In 1966, the National Highway Safety Bureau (NHSB) was designed by the Highway Act. NHSB’s director, Dr. William Haddon, noticed that he could prevent motor-vehicle injuries by applying public health methods and epidemiology. Various passages demanded the government to set standards for the highway and motor vehicles. The federal government responded by developing new safety features in cars such as safety belts, head rests, and shatter-resistant windshields. Barriers, reflectors, and center line strips were placed on roadways to provide direction and illumination. Traffic safety laws, wearing a safety belt, and public education encouraged drivers to make safer decisions. The use of safety belts has skyrocketed from 11% in 1981 to 68% in 1997 and decreases When the community and government understood the necessity for motor-vehicle safety, various programs such as Prior to the implementation, the rate stood at 18 per 100 million vehicle miles traveled in 1925; however, the rate stood at 1.7 per 100 million vehicle miles traveled in 1997. With all of the new safety features with cars, public education and enforcement of safety laws, “motor-vehicle crashes remain the leading cause of injury-related deaths in the United States.” Over 23.9 million vehicle crashes were reported in 1997; estimated costs were around $200 billion.
The purpose of seat belts is to keep the passengers in the car during a collision, almost as if the passenger is a part of the car to avoid the passenger from flying out of the windshield causing damage according to the speed of the car it was travelling in. Seat belts are made of a flexible material, designed so the apparatus behind it will tighten up and hold the passenger in place during the very quick deceleration. It is designed so it rests over the passenger’s pelvis as well as the shoulder and across the chest (As Shown in Appendix One), and it applies the stopping force to reduce the damage on the passenger caused by collision. (Physics and Car safety, 2014) While the car is t...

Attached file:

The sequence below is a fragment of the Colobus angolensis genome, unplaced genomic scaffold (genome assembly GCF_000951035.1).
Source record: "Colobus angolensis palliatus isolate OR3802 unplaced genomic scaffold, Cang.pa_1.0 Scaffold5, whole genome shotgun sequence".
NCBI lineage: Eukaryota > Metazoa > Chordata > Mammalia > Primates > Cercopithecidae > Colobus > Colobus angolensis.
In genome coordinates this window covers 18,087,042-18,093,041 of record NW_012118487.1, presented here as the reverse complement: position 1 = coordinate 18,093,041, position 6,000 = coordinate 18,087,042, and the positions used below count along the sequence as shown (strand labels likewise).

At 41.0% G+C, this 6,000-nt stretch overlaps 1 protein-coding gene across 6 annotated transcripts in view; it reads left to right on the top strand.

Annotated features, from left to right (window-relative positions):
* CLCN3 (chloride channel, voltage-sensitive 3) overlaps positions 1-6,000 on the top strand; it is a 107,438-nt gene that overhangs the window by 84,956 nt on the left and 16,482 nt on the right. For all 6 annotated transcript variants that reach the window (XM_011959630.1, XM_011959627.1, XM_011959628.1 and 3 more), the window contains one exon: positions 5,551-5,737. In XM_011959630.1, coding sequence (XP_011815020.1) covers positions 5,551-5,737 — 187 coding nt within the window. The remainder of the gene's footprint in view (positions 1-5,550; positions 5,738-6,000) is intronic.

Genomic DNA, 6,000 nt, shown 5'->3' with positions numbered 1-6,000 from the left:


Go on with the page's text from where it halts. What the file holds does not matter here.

Nowadays, along with the development and increase of economical level, the automobile has become an essential and important transport. Also, it leads to another problem: traffic accident. Over the last century, there were more crashes in U.S than the number of the wars that Americans have been through. Therefore, people started to notice that they need the automobile safety to protect themselves. Over the last 100 years, the automobile safety has changed a lot to give out the best protection that we’re using today. Below are 3 major features: safety glass, air bag and seat belt.
Current seat belt law originated from federal legislation in the 1960s that made it mandatory for all automobile manufacturers to include seat belts in their vehicles as a standard feature. Originally, the purpose of a seat belt was not to protect the occupants in the case of a crash, but rather to physically keep them in the vehicle, as driving was bumpy business.
Ever since the invention of the automobile, numerous efforts have been employed to try and improve its safety features. Judging by the current statistics, one could argue that driving has so far turned out to be a risky business. In actual fact, people of all ages and social status are considered to be in control of lethal weapons whenever they have to drive. According to the National Safety Council, it is estimated that more than 41,000 people lose their lives in road accidents annually and no less than 2 million more suffer from serious life threatening injuries (2009). Furthermore, it is estimated that at least 50% of the people killed in road accidents is as a result of their failure to adhere to safety measures such as wearing seatbelts while driving, driving under the influence, or careless driving (Ingalls, “Defensive Driving Strategies”). As an effect, huge losses occur with respect to life, injuries sustained, and damage to property.